As a celebration and promotion of the arts, culture, and music of African descendants, African Descent Society is proud to announce the 3rd annual African Descent Festival. With an often unknown rich African history, Vancouver boasts a vibrant and long-standing African descendent community. This community follows historic lines back to Hogan’s Alley, the first and only neighborhood in Vancouver with a highly concentrated African-Canadian population. Existing as a vibrant community, the existence of Hogan’s Alley came to an end with the proposed construction of the Georgia Viaduct, which destroyed most of Hogan’s Alley, sparing Chinatown and Gastown. Commemorating the lives of the African descendants that lived then and the communities that are continuing to be fostered today, the festival takes place at 1166 Main Street, beside Main Street-Chinatown Skytrain Station.
Headliners this year include: Princess Nkulee Dube, the daughter of Lucky Dube, Friction and the Roots Drivers and Mostley Marley. With 30+ artists spanning over the weekend of July 22 and 23, the festival also boasts an African Fashion Show curated by Zao Zeus Mohammed, traditional dances, and many guest speakers. In the current United Nations Decade for People of African Descent, these spaces gather community support for the African Diaspora that exists worldwide. The main aim is to promote the cultural diversity of African Descent in Vancouver through music and entertainment.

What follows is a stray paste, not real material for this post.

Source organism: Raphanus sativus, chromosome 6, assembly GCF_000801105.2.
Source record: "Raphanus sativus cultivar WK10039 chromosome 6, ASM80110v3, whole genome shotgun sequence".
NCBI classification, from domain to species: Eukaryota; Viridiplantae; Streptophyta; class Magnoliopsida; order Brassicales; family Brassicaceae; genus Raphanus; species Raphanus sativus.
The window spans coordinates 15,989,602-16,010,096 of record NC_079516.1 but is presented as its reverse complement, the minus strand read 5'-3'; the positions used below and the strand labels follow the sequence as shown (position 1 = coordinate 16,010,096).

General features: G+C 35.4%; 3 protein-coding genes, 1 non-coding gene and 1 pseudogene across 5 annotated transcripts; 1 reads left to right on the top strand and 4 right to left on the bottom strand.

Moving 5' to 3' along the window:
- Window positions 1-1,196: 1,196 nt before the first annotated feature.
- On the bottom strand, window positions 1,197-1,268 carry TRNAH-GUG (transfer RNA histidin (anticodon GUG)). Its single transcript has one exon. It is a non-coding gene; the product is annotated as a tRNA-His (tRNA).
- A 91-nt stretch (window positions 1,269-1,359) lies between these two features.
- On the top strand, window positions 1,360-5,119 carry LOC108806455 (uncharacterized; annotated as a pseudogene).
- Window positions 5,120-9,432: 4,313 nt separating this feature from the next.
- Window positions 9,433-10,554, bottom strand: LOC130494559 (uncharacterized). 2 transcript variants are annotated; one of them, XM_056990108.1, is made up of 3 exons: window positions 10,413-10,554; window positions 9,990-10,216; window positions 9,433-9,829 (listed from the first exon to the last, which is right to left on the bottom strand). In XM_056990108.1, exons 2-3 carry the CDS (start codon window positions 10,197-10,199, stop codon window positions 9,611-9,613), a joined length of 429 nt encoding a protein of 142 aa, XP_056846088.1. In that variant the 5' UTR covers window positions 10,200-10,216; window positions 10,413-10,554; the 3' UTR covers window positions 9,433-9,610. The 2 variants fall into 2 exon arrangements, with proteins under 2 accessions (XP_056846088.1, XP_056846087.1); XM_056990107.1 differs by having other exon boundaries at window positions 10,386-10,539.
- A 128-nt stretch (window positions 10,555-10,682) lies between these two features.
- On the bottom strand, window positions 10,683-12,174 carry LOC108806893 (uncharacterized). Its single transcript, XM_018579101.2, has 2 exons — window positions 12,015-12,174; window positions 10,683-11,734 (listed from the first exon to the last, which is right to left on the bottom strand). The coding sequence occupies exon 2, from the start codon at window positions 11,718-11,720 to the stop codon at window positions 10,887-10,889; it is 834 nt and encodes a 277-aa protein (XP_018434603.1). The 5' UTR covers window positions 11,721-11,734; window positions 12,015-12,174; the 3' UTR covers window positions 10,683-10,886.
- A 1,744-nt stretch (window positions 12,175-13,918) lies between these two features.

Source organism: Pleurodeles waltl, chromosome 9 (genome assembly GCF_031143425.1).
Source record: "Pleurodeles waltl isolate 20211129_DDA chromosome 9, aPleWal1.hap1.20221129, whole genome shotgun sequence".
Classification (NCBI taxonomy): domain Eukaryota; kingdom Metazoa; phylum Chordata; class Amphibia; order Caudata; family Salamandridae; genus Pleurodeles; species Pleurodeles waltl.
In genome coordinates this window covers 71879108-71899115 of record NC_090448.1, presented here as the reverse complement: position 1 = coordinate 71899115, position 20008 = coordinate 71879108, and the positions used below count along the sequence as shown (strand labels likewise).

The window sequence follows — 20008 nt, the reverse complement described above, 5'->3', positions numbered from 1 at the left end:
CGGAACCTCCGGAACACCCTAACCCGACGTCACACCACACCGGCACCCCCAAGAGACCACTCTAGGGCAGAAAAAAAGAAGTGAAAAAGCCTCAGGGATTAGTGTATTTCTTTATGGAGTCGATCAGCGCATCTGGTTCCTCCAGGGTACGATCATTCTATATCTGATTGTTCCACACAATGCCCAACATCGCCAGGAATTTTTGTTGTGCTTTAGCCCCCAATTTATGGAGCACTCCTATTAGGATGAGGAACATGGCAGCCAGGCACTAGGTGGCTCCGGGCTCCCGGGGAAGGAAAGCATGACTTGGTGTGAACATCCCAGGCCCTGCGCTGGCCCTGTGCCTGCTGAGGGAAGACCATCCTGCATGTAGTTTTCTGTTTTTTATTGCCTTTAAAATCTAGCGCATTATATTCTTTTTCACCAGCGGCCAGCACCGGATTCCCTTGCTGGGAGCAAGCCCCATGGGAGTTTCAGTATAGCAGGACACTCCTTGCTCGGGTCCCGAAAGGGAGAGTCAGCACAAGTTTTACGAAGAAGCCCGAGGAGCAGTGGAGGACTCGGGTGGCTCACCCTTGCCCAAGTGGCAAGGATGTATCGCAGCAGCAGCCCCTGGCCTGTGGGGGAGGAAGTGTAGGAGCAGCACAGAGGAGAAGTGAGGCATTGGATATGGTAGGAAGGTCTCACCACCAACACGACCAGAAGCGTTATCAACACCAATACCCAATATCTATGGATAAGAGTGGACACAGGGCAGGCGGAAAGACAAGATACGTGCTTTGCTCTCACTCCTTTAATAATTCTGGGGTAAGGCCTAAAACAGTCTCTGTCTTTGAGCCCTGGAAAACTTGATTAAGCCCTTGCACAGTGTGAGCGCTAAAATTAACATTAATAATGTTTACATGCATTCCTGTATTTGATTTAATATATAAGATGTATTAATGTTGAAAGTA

South African and African best reggae artist PRINCESS NKULEE DUBE, daughter of LUCKY DUBE, will headline the festival with a special concert on Sunday July 23. The extremely talented vocalist and performer is the daughter of South Africa’s premier reggae star Lucky Dube, and Nkulee will be participating in the various “African Descent festival presented by African Descent Society BC” at 1166 Main street Thornton, Vancouver historic site of People of African Descent. The purpose of NKULEE DUBE tour is to pay tribute Hogan’s Alley heritage history for people of African Descent and UN international Decade for people of African Descent in Vancouver. Hogan’s Alley was the first and last concentrated community of African descent destroyed 1972 when the City constructed Georgia Viaduct and today, as the city plan to remove the Viaduct, we celebrate this legacy for Hogan’s Alley and contribution of people of African Descent in Vancouver.
Nkulee, whose music can be classified as ‘ethno-ragga’,reggae and fused with soul and jazz is no stranger to the performance circuit and the music industry. Nkulee was awarded the prestigious “Most Promising New Entertainer” award at the International World Reggae Music Awards show after being nominated in seven categories, and was also nominated in a number of categories at additional award events. Nkulee Dube was requested to become the “Goodwill Ambassador” for the African Youth Leadership Council and she was nominated in South Africa at the South African Music Awards for the “Best Produced Album”.